City owes Pension Board $285,000


After the smoke cleared in the controversy of whether the city of Portsmouth should have paid into the Firefighters pension fund, the city will owe $285,000, and they escaped without interest and penalties, which could have made that amount nearly double.

In 2002, the 2003 forward contracts with the fire department the city changed the way it handled vacations. City Solicitor John Haas said, while the change was stuck in the holiday section, it had nothing to do with holidays.

“They took vacation hours and put them in the holiday section of the contract,” Haas said. “When that occurred, they gave the fire department employees the option of taking 120 hours of straight pay or two extra days vacation. Most of the employees chose the 120 hours pay instead of taking an extra vacation.”

Haas said, from 2003 through the current year, no pension was paid on those payments.

“The issue came up at some point last fall and it was brought to my attention probably in March of this year that some of the members of the fire department raised an issue about the pension and whether it was being paid on those hours,” Haas said. “They raised the issue with the Pension Board. The Pension Board was unaware of that change and had no idea whether it was pensionable or not because it was never reported.”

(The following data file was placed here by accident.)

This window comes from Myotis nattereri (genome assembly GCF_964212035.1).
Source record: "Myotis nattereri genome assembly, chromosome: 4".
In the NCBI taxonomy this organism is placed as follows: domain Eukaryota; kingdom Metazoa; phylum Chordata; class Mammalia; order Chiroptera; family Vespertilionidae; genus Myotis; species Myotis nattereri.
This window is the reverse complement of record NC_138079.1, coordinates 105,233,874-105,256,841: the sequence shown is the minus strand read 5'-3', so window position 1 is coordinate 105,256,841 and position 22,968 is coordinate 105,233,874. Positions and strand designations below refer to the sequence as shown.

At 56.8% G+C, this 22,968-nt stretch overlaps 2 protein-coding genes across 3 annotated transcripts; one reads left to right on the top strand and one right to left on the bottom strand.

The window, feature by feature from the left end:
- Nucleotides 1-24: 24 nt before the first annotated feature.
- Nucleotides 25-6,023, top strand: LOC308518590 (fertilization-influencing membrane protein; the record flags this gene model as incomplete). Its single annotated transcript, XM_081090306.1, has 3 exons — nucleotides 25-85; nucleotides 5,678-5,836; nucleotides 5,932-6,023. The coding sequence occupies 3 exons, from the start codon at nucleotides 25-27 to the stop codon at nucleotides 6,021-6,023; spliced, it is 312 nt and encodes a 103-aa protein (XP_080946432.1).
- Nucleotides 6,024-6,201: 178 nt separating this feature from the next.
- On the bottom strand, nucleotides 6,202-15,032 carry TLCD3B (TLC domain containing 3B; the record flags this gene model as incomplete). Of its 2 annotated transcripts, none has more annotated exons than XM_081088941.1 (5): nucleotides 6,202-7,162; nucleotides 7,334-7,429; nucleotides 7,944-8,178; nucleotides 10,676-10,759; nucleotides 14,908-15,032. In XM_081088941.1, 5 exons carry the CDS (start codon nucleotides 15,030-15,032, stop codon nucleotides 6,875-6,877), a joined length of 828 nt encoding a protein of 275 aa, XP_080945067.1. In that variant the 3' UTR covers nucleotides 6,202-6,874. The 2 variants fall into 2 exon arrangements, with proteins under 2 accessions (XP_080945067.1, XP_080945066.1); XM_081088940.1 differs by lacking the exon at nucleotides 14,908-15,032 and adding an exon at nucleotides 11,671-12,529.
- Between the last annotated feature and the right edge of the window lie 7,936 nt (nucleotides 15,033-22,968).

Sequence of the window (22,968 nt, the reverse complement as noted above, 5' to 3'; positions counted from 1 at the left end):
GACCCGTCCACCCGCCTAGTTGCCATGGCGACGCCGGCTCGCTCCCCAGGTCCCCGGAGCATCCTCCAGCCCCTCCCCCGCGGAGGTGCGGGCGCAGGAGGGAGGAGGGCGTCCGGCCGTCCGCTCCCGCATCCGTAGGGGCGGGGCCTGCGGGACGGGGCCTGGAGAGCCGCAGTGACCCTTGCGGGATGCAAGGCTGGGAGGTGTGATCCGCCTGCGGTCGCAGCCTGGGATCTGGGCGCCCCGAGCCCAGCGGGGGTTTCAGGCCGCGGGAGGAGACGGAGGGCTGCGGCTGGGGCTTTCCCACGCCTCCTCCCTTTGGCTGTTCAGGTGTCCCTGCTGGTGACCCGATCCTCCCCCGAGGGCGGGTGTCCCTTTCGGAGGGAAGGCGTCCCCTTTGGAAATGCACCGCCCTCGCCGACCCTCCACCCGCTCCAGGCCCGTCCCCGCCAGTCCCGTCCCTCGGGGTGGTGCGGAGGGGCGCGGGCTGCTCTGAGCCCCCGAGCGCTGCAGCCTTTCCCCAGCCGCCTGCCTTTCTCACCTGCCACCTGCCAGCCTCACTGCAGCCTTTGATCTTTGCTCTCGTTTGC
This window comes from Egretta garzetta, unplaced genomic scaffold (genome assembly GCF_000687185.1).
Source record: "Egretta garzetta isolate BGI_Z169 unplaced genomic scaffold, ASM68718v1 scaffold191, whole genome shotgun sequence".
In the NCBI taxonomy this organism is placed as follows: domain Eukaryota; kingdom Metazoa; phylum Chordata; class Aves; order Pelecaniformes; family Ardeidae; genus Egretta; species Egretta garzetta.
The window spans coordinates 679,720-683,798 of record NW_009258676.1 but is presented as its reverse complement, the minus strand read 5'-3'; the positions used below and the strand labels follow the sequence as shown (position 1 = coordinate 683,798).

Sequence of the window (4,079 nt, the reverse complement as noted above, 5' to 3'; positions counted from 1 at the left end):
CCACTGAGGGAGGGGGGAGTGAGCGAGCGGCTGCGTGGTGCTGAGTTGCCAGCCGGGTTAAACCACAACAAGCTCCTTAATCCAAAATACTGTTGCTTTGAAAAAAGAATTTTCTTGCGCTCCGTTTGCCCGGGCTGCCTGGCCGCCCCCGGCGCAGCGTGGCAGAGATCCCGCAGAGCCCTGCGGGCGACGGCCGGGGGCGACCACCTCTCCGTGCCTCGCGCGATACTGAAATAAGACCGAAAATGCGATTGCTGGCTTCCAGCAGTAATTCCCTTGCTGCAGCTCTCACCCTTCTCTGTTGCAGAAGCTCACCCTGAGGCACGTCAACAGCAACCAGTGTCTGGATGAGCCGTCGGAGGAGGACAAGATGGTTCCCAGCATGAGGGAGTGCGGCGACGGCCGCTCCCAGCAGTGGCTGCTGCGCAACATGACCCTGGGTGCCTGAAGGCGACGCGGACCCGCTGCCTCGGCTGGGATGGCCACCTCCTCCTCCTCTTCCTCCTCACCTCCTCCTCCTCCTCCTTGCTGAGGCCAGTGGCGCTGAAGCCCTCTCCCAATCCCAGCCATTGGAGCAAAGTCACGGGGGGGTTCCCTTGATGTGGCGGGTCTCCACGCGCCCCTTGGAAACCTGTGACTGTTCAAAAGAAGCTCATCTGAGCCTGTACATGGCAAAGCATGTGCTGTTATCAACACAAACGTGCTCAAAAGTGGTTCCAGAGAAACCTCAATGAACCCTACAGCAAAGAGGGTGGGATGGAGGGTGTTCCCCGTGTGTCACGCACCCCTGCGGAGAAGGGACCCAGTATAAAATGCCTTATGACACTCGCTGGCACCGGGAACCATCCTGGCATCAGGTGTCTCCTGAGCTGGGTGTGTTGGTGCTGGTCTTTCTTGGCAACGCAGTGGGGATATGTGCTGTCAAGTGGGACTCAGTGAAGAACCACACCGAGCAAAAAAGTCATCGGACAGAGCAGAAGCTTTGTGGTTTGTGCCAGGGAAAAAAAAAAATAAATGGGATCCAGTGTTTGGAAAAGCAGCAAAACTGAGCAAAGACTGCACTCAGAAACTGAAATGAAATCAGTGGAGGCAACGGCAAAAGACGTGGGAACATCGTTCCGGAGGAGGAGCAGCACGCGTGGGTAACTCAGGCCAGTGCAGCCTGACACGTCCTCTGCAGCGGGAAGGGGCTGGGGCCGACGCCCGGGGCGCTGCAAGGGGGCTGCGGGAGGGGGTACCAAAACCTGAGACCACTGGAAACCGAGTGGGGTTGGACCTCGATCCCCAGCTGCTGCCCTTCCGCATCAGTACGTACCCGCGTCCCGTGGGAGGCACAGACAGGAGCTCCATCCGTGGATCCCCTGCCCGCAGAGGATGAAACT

The Pension Board determined those hours are pensionable and eventually informed the city they have to pay $285,000 because the money was paid out in the year that it was accrued, making it pensionable.

“I went up there with (City Auditor) Mr. (Trent) Williams and one of the Auditor’s Office employees, to meet with them. Their attorney was there along with four or five members of the Pension Board,” Haas said. “The main purpose in being there was to understand because up to that point I didn’t understand why it was pensionable. They explained that to me and I had to agree with them after their explanation.”

Haas said the good thing that came out of the scenario was that, despite the fact that nobody ever called them to tell them about the issue, the Board felt it was a close call and decided to waive interest and penalties saving the city of a lot of money. “That’s to their detriment because they’re the ones who are going to be paying the pension out to the employees like they collected it over the last 13 years or so.”

To give City Council an idea of how high the penalty could have been, Portsmouth City Manager Derek K. Allen said the penalty was compounded monthly, which could have made the total some $500,000.

“That’s a good thing,” Allen said. “That’s the silver lining.”

How will it be paid?

“They said we could make payments, but we’ll just pay it,” Allen said.

By Frank Lewis

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Reach Frank Lewis at 740-353-3101, ext. 1928, or on Twitter @franklewis.

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